View Full Version : The originality of Philip Roth

04-07-2014, 10:57 PM
I've been reading a review (http://www.the-tls.co.uk/tls/public/article1389252.ece) in the Times Literary Supplement of a book entitled The Infinite Voices of Philip Roth. I haven't read the book, but I think the review itself is a good assessment of Roth.

Of course Roth is a prolific writer, publishing his first book, Goodbye, Columbus, in 1959. In 2012 he announced that he was retiring, being nearly 80 years old.

What I find most unique about Roth is his voice -- frenetic, uninhibited, and often chaotic. He also inserted himself into the characters in ways that are fascinating. We take this kind of writing for granted now, but the review reminds us of how unusual it was when he started doing it. A few snippits:

The real Roth is in his malicious inventions. “The butcher, imagination”, Roth once observed: “You wouldn’t want it as a friend.” And he’s right: who’d be friends with an imagination? True imagination is the absolute asocial. I kept remembering one of Zuckerman’s rants (himself impersonating somebody else), raging against “the anti-humanity that calls itself nice. Nice. I don’t care what my kid grows up to be . . . so long as he doesn’t turn out nice”.

That was the universal conflict for which Roth created his new forms – his new invention in the art of the novel. He made novels into toys and contraptions of offensiveness: gruesome, collapsed, with all the usual proportions and distances deflated, like those Hans Bellmer dolls. In order to provoke the maximum discomfort, he needed to dismantle the usual aesthetic distance, and the usual social politesse – those old-fashioned worries over shame, or dignity. The deformations wrought on Roth’s own personal biography by his alter egos, by Kepesh, Portnoy, Zuckerman, and so on – “concocting a half-imaginary existence out of the actual drama of my life” – are interesting not for their overlap with his own biography, but for their use to him as a novelist, an importance signalled in the way he likes to orchestrate his bibliography according to his multiples, into Roth books, Zuckerman books, Kepesh books. The refusal of distance between the life and the work was designed to create a new effect – the refusal of distance between the reader and the work, in a sort of novelistic crumpling. And so he came up with his experiments in what Pierpont beautifully calls the “first-person intimate”, this collage of italics and capitals and exclamation marks and rhetorical questions, a voice submitted to the endless, sprightly indignity and humiliation of desire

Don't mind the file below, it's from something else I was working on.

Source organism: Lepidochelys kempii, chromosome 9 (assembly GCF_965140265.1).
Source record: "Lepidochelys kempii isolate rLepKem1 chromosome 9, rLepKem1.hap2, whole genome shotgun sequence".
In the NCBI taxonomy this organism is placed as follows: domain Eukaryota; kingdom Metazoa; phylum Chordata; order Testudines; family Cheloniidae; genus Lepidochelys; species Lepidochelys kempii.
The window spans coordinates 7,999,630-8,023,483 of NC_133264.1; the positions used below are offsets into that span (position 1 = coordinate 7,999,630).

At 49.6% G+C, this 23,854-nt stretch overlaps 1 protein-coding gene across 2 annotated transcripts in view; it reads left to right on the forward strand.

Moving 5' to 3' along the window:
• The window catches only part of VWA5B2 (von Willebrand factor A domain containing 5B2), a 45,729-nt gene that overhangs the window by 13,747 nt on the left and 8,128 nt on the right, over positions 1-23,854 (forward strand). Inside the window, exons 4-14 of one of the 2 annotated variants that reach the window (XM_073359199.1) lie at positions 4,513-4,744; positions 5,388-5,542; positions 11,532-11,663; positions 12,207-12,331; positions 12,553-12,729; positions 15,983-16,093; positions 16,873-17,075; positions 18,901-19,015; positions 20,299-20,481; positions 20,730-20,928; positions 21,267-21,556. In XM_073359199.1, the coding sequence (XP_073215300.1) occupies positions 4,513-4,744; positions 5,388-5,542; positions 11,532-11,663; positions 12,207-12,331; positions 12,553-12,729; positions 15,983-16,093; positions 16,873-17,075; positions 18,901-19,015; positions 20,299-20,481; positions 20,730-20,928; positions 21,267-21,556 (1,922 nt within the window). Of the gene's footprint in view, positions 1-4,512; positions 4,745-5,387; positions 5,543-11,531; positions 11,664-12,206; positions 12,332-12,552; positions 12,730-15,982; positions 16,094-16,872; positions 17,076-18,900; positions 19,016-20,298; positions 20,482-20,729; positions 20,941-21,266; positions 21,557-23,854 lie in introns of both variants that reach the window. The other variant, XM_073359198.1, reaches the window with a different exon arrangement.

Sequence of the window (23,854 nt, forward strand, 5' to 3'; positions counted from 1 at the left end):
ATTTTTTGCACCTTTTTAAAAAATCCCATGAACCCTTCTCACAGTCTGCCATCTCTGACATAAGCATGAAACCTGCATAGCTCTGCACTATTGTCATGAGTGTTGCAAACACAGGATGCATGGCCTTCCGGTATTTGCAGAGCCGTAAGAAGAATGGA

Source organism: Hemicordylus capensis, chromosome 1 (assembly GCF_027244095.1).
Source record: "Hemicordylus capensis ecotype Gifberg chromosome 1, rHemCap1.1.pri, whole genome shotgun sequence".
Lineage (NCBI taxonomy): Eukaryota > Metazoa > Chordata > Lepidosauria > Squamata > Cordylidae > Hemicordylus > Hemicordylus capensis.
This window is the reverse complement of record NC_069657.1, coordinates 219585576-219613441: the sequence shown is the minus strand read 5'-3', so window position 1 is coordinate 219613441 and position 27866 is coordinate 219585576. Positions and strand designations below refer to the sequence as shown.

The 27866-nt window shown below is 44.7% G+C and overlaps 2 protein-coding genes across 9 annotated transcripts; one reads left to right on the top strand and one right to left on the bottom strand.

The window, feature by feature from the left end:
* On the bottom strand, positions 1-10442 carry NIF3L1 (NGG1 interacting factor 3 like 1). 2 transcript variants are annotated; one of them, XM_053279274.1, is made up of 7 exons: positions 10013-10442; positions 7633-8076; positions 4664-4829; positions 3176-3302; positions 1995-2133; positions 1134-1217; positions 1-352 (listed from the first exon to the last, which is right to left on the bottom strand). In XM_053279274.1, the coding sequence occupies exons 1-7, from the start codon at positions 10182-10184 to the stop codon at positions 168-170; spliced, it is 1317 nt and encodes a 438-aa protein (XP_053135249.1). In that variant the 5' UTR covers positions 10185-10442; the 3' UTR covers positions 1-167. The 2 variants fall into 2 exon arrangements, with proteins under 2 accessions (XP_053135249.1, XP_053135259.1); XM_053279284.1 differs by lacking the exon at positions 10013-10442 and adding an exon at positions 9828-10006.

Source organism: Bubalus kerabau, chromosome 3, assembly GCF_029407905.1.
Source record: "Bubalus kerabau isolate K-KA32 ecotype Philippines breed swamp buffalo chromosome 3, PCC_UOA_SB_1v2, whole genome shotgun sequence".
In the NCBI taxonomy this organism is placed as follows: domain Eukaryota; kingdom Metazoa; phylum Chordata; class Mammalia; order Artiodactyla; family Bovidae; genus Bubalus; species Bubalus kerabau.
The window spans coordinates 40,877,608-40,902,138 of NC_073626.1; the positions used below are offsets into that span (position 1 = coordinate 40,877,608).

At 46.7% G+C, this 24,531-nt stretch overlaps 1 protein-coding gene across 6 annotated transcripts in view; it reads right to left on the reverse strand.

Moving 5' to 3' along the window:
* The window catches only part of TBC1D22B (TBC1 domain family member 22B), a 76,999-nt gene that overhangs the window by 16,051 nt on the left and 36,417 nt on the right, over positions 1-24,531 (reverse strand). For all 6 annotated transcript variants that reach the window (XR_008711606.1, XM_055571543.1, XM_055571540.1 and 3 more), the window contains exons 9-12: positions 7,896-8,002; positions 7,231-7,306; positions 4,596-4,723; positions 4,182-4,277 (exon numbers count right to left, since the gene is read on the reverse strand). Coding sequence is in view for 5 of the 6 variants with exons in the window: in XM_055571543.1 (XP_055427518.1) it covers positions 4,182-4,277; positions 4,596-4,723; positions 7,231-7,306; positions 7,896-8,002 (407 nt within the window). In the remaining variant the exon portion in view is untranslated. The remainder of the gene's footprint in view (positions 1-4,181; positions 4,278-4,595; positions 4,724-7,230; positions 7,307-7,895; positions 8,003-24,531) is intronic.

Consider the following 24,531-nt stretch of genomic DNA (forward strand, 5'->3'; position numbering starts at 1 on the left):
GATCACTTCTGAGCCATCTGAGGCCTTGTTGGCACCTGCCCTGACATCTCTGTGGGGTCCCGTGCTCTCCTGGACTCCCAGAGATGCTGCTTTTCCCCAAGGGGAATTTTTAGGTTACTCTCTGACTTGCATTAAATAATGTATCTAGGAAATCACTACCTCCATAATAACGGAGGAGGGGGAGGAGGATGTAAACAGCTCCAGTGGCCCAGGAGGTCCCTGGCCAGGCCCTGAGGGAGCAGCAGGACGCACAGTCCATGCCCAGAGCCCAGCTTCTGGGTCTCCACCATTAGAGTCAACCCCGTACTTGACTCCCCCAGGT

And finally this:

“ . . . But why must I explain myself! Excuse myself! Why must I justify with my Honesty and Compassion my desires! So I have desires – only they’re endless. Endless! And that, that may not be such a blessing, taking for the moment a psychoanalytic point of view . . . . But then all the unconscious can do anyway, so Freud tells us, is want. And want! And WANT! Oh, Freud, do I know!”

It's an interesting essay -- I recommend it.

04-08-2014, 09:21 AM
Thanks, Colo. I'll read it. The only Philip Roth work I ever read was his first, Goodbye, Columbus, and I quite liked it. That was almost 50 years ago. But there's no doubt he's a major figure in American fiction over that last half-century, and as long as he's alive, is a leading American candidate for the Nobel in Literature.


07-24-2014, 05:48 PM
I couldn't get through the first twenty pages of Professor of Desire (erratic, energetic, odd), but The Human Stain kept my interest throughout. The style of THS is so much calmer and I suppose the narrative is clearer because of it; I also have a fascination with the boxer archetype. Thought it was a good metaphor.

William Haskins
07-26-2014, 05:25 AM
the human stain was his high-water mark, in my opinion.

chris' description of "frenetic, uninhibited, and often chaotic" is spot-on.

William Haskins
07-26-2014, 05:27 AM
take a few minutes and enjoy: